## 15.52 Abelian categories of modules

Let $R$ be a ring. The category $\text{Mod}_ R$ of $R$-modules is an abelian category. Here are some examples of subcategories of $\text{Mod}_ R$ which are abelian (we use the terminology introduced in Homology, Definition 12.9.1 as well as Homology, Lemmas 12.9.2 and 12.9.3):

The category of coherent $R$-modules is a weak Serre subcategory of $\text{Mod}_ R$. This follows from Algebra, Lemma 10.89.3.

Let $S \subset R$ be a multiplicative subset. The full subcategory consisting of $R$-modules $M$ such that multiplication by $s \in S$ is an isomorphism on $M$ is a Serre subcategory of $\text{Mod}_ R$. This follows from Algebra, Lemma 10.9.5.

Let $I \subset R$ be a finitely generated ideal. The full subcategory of $I$-power torsion modules is a Serre subcategory of $\text{Mod}_ R$. See Lemma 15.79.5.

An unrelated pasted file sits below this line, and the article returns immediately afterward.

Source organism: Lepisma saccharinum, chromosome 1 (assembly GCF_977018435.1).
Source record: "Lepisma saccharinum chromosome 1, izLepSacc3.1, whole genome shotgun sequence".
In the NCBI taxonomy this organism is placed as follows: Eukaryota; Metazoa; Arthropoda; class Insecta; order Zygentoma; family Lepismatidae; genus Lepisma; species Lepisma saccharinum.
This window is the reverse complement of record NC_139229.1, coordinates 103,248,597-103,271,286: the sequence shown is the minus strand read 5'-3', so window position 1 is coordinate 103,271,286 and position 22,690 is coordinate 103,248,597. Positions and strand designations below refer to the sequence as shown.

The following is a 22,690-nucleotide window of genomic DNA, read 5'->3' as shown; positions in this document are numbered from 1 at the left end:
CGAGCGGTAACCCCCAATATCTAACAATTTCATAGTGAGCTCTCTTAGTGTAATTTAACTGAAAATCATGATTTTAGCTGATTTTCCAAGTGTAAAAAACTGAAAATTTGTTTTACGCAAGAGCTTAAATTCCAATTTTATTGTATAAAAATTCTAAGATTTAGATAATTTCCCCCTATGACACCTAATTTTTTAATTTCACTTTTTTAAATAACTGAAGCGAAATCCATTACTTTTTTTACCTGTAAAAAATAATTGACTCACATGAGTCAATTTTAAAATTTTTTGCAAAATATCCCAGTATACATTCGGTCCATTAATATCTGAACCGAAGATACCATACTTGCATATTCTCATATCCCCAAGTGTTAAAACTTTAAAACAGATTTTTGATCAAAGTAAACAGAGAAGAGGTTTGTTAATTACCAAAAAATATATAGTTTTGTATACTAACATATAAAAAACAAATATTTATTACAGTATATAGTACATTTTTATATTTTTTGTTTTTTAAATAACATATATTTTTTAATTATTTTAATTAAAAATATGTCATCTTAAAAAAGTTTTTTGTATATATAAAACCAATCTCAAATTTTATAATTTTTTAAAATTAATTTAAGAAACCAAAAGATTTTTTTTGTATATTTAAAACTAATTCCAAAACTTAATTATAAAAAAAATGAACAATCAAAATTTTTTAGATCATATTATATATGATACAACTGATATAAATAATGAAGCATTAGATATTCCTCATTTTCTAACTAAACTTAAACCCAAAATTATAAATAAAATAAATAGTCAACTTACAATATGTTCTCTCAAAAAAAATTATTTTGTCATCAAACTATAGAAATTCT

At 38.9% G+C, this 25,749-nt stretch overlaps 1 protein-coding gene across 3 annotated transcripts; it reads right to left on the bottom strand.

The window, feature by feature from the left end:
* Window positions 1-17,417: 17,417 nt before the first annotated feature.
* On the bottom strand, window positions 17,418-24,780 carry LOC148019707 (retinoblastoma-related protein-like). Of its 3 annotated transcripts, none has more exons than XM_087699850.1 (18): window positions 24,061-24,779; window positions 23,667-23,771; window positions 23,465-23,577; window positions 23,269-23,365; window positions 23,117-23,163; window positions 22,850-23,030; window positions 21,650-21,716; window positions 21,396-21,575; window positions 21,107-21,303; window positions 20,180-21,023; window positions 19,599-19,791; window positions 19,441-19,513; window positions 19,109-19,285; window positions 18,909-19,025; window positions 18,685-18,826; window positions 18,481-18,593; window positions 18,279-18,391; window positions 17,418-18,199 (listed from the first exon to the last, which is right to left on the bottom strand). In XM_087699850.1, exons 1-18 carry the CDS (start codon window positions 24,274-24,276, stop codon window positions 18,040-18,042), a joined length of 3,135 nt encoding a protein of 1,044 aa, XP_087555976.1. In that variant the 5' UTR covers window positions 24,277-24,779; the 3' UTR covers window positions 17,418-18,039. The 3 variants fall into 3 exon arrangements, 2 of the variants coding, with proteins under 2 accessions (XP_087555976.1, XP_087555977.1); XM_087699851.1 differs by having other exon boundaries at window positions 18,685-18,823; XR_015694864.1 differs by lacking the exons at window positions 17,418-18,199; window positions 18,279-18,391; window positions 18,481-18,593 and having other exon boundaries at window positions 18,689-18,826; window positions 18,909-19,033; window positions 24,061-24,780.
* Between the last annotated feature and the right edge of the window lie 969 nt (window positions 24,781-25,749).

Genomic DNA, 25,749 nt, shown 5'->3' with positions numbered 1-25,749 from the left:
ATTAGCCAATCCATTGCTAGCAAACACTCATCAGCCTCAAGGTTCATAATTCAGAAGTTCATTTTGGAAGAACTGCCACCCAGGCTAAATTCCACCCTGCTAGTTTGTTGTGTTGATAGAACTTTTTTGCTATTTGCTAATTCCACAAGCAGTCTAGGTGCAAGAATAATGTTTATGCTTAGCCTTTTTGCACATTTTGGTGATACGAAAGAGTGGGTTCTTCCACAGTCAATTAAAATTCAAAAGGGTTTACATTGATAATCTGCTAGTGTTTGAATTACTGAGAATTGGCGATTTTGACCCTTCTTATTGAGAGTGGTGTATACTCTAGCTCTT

In some texts a

*torsion module*is defined as a module $M$ such that for all $x \in M$ there exists a nonzerodivisor $f \in R$ such that $fx = 0$. The full subcategory of torsion modules is a Serre subcategory of $\text{Mod}_ R$.If $R$ is not Noetherian, then the category $\text{Mod}^{fg}_ R$ of finitely generated $R$-modules is

**not**abelian. Namely, if $I \subset R$ is a non-finitely generated ideal, then the map $R \to R/I$ does not have a kernel in $\text{Mod}^{fg}_ R$.If $R$ is Noetherian, then coherent $R$-modules agree with finitely generated (i.e., finite) $R$-modules, see Algebra, Lemmas 10.89.5, 10.89.4, and 10.30.4. Hence $\text{Mod}^{fg}_ R$ is abelian by (1) above, but in fact,in this case the category $\text{Mod}_ R^{fg}$ is a (strong) Serre subcategory of $\text{Mod}_ R$.

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